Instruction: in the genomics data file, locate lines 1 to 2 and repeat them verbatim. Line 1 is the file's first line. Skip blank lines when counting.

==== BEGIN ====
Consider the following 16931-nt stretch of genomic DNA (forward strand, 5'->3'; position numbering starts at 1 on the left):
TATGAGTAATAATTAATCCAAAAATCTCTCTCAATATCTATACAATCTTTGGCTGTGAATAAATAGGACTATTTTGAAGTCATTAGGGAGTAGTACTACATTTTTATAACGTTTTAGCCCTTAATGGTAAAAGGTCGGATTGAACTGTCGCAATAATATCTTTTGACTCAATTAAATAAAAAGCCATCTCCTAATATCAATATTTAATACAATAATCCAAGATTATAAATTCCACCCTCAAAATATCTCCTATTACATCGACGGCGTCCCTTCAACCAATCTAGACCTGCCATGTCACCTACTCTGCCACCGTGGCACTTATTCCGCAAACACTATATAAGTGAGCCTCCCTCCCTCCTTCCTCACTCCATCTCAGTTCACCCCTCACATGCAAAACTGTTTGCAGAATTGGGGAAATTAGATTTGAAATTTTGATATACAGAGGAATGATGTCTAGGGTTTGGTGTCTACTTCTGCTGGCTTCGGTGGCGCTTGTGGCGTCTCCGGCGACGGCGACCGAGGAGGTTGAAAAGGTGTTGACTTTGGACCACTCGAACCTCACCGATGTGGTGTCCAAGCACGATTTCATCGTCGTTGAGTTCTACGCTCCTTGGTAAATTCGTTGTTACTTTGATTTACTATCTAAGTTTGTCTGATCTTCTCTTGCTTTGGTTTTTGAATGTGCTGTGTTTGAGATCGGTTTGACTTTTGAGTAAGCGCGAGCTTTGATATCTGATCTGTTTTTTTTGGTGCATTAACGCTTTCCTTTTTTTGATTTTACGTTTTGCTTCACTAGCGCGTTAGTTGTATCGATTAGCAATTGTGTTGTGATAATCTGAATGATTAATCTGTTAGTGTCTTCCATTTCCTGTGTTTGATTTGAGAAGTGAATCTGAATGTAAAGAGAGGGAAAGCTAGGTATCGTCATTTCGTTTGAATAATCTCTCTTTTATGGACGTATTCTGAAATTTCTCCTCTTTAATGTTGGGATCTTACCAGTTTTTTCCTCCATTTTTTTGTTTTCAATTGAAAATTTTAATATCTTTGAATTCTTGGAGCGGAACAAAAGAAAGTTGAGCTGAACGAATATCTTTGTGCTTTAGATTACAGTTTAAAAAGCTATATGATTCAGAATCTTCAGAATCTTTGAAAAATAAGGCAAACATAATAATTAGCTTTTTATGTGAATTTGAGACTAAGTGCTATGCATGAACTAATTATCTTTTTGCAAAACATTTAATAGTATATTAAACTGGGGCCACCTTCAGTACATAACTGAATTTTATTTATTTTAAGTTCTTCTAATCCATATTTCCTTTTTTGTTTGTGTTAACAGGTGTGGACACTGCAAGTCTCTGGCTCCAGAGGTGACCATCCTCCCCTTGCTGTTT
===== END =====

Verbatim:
Consider the following 16931-nt stretch of genomic DNA (forward strand, 5'->3'; position numbering starts at 1 on the left):
TATGAGTAATAATTAATCCAAAAATCTCTCTCAATATCTATACAATCTTTGGCTGTGAATAAATAGGACTATTTTGAAGTCATTAGGGAGTAGTACTACATTTTTATAACGTTTTAGCCCTTAATGGTAAAAGGTCGGATTGAACTGTCGCAATAATATCTTTTGACTCAATTAAATAAAAAGCCATCTCCTAATATCAATATTTAATACAATAATCCAAGATTATAAATTCCACCCTCAAAATATCTCCTATTACATCGACGGCGTCCCTTCAACCAATCTAGACCTGCCATGTCACCTACTCTGCCACCGTGGCACTTATTCCGCAAACACTATATAAGTGAGCCTCCCTCCCTCCTTCCTCACTCCATCTCAGTTCACCCCTCACATGCAAAACTGTTTGCAGAATTGGGGAAATTAGATTTGAAATTTTGATATACAGAGGAATGATGTCTAGGGTTTGGTGTCTACTTCTGCTGGCTTCGGTGGCGCTTGTGGCGTCTCCGGCGACGGCGACCGAGGAGGTTGAAAAGGTGTTGACTTTGGACCACTCGAACCTCACCGATGTGGTGTCCAAGCACGATTTCATCGTCGTTGAGTTCTACGCTCCTTGGTAAATTCGTTGTTACTTTGATTTACTATCTAAGTTTGTCTGATCTTCTCTTGCTTTGGTTTTTGAATGTGCTGTGTTTGAGATCGGTTTGACTTTTGAGTAAGCGCGAGCTTTGATATCTGATCTGTTTTTTTTGGTGCATTAACGCTTTCCTTTTTTTGATTTTACGTTTTGCTTCACTAGCGCGTTAGTTGTATCGATTAGCAATTGTGTTGTGATAATCTGAATGATTAATCTGTTAGTGTCTTCCATTTCCTGTGTTTGATTTGAGAAGTGAATCTGAATGTAAAGAGAGGGAAAGCTAGGTATCGTCATTTCGTTTGAATAATCTCTCTTTTATGGACGTATTCTGAAATTTCTCCTCTTTAATGTTGGGATCTTACCAGTTTTTTCCTCCATTTTTTTGTTTTCAATTGAAAATTTTAATATCTTTGAATTCTTGGAGCGGAACAAAAGAAAGTTGAGCTGAACGAATATCTTTGTGCTTTAGATTACAGTTTAAAAAGCTATATGATTCAGAATCTTCAGAATCTTTGAAAAATAAGGCAAACATAATAATTAGCTTTTTATGTGAATTTGAGACTAAGTGCTATGCATGAACTAATTATCTTTTTGCAAAACATTTAATAGTATATTAAACTGGGGCCACCTTCAGTACATAACTGAATTTTATTTATTTTAAGTTCTTCTAATCCATATTTCCTTTTTTGTTTGTGTTAACAGGTGTGGACACTGCAAGTCTCTGGCTCCAGAGGTGACCATCCTCCCCTTGCTGTTT